The first day as we set off walking on the Camino I thought, I just have to make it 12 days, 160 miles. I was glad I didn’t have to walk the 30+ days across northern Spain, which had been our original plan. The company we contracted to book our lodging and move our belongings transported eight of us in a van to the outskirts of Porto, so we set off at the same time as part of a group. Linda and I met a father and son from the States. The father is a retired global religion and philosophy professor, and the son is a Geographic Information System whiz. We had so much to share and discuss about our lives and processing the Camino. We walked and talked our way along the first day, had dinner that evening, and breakfast the next morning as we were staying at the same place. Having the same schedule, we quickly formed into a loose team and enjoyed the camaraderie. We didn’t always need to walk together; we branched off and met others. However, we took breaks together, enjoying refreshments at cafes, at least twice a day, often more. Having more eyes to make sure we stayed on route, following the yellow clamshells on a blue background was advantageous.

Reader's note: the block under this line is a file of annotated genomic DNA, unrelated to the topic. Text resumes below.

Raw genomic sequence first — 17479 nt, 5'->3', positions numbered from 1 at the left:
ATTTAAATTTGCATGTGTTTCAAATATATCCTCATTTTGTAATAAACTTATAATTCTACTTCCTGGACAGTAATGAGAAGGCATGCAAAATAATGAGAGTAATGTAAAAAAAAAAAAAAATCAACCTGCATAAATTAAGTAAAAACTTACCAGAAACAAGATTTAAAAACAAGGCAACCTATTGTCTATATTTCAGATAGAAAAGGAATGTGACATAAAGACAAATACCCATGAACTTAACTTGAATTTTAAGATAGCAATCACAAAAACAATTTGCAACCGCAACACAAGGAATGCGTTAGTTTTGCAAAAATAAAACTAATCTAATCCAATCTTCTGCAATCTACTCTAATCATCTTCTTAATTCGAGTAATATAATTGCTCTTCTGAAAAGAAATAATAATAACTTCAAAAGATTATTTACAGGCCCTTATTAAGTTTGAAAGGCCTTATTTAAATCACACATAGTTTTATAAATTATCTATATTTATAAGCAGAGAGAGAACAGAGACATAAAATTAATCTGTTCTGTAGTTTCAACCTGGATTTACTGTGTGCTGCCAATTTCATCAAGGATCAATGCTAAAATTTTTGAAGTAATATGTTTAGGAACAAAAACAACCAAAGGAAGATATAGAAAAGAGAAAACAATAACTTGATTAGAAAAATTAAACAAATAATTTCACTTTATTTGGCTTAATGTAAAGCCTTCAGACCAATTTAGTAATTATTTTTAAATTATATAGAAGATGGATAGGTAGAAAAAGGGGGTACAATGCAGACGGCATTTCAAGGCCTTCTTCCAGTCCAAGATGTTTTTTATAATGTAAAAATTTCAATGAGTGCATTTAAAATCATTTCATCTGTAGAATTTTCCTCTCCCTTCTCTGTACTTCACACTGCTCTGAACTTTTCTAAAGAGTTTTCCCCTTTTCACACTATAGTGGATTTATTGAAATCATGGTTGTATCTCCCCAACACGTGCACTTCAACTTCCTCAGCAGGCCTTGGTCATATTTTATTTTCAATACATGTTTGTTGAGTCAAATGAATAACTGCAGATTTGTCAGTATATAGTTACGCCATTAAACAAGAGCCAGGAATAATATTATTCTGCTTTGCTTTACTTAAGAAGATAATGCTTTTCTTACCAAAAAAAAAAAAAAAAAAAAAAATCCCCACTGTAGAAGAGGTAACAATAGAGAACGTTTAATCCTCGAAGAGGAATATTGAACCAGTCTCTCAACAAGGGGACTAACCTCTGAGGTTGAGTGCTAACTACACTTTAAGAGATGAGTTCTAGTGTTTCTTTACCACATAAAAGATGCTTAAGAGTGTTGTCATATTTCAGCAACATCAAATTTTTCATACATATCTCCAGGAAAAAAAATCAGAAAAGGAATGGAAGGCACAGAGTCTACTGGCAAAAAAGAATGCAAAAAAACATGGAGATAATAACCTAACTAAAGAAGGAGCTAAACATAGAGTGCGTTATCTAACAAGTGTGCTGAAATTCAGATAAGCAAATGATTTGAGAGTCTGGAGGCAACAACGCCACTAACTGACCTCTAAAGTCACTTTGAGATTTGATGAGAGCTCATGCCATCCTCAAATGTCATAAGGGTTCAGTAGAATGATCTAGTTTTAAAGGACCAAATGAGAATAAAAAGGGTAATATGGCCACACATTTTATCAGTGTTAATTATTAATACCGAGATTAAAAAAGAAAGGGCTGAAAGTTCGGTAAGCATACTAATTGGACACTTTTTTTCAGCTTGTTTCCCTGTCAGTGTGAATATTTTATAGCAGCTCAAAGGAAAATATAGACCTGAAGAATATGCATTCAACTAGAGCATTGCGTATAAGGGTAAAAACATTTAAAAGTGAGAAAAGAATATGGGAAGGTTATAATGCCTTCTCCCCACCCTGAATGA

The simplicity of walking day after day helped me live in the moment. I didn’t want to miss anything along the way- sights, sounds, smells and opportunities to meet others from all nationalities. We heard roosters crowing as we set off most mornings, and church bells ringing throughout the day. The stone architecture – walkways, walls, bridges, churches, crosses- all kinds of structures, seem unchanged since medieval times.
Part of the allure of the Camino for me was waking up as if I had been transplanted to another time period- 50, 100, 500 years ago, it didn’t matter. The Portuguese respect their heritage; horreos- stone granaries with vents, raised on stilts off the ground to keep rodents out; sometimes mistaken for burial sites- are protected, and can’t be taken down.